Consumer Messengers’ Lack of Administration Features
Instant messengers that are targeted at consumers are not suitable for business purposes due to poor data protection, but they also lack the administration features companies require. For example, it’s not possible to pre-configure consumer messengers or to restrict certain features for specific users. If an employee leaves the company, there is no way to revoke access to the chat app and the company data it may contain – this data will forever reside on the personal device of the former employee.
Disclosure of Customer Data by Means of Shadow IT
If employees use WhatsApp to communicate with co-workers or customers, they upload contact information to Facebook (i.e., WhatsApp's parent company) without the contacts’ consent, and Facebook may use this information for marketing purposes.
How to Avoid Shadow IT: Introduce a Company Messenger
Because using consumer messengers in work environments poses considerable data-protection risks, companies have good reason to provide an internal messenger to their staff. This is the best way to prevent employees from using chat apps that lack proper security and don’t comply with applicable data-protection regulations. Instant messaging can increase the efficiency of work processes thanks to fast and straightforward information exchange, and with a suitable company messenger, the required data security is ensured.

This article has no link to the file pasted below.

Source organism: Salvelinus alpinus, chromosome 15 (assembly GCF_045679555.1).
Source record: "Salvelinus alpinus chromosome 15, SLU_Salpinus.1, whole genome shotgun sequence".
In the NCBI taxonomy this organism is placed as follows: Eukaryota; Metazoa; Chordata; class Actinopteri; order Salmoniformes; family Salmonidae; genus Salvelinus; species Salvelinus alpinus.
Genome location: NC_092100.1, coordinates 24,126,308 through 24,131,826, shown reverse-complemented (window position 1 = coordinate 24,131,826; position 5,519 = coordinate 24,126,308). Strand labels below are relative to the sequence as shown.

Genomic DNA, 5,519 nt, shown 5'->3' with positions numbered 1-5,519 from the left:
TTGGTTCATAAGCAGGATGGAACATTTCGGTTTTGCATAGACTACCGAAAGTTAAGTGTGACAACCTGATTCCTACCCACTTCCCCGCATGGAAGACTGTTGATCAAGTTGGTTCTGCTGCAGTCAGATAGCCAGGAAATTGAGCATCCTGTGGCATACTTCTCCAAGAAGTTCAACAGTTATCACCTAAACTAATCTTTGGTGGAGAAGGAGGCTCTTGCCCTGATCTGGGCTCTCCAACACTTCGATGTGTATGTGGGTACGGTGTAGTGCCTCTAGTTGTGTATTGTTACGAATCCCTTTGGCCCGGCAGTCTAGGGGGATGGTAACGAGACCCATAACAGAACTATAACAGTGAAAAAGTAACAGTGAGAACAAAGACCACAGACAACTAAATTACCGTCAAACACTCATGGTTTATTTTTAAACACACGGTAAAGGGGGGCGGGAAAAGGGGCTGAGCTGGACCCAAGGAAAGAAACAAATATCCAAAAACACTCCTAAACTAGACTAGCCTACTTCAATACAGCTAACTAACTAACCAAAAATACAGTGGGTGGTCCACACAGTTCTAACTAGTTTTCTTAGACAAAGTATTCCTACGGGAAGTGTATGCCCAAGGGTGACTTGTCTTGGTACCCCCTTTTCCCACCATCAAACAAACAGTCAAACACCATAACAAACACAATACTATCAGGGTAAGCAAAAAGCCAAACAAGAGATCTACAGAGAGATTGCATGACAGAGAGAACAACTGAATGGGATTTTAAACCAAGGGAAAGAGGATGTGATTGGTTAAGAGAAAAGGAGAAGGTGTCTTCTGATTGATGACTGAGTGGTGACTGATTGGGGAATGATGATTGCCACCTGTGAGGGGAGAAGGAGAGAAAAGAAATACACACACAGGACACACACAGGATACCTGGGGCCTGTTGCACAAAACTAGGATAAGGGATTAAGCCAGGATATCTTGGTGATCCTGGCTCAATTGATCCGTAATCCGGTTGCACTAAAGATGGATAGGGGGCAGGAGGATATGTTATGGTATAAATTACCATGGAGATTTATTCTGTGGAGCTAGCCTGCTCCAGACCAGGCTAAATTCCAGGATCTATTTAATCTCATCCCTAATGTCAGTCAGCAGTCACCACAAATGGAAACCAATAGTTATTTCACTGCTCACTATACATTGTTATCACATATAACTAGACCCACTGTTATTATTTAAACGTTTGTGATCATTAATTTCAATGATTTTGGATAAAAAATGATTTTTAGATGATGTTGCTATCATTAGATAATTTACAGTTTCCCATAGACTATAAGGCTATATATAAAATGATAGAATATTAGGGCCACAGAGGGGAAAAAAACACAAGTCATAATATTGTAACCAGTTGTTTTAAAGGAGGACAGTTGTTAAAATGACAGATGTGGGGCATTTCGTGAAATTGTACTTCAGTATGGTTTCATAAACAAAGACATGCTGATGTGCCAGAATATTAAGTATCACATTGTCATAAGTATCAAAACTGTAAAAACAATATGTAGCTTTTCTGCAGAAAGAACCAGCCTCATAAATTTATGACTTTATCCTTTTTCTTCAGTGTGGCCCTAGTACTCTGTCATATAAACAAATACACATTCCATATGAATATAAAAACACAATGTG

What to Look for in a Corporate Messenger
Chat apps that are suitable for secure and GDPR-compliant business communication are characterized by the following features:
- End-to-end encryption: Messages can only be read by the conversation participants; i.e., there’s no way for the service provider to decrypt messages.
- Open source: The source code is publicly accessible; therefore, the app’s mechanics are transparent and open to review by external experts.
- Privacy by Design: Misuse of data is ruled out from the outset because data reduction and privacy protection are inherent to the app’s DNA.
- Data-privacy compliance: The service is fully compliant with progressive data-protection laws such as the GDPR.
- Self-hosting: To protect highly sensitive data and company information in the most effective way, it’s vital to host the messenger on an internal company server (“on premises“). A closed user group increases the system’s security to the absolute maximum.
- User management: An administration console that allows companies to pre-configure the chat app for their employees (and restrict certain features).
- Usability and features: The most secure chat app is useless if its feature set and usability don’t meet the employee’s needs.
Threema Work for Your Company
With Threema Work, you can effectively prevent shadow IT in your company. Thanks to the intuitive UI, employees feel at home in the Threema Work app right away, and due to the extensive feature set, they have no need to resort to consumer messengers. Threema Work’s management cockpit allows IT administrators to pre-configure the app (and, if required, restrict certain features for specific users). The Threema Work apps are open source, and the service fully complies with the GDPR’s strict data-privacy regulations. No other chat service offers a similar level of security and data protection.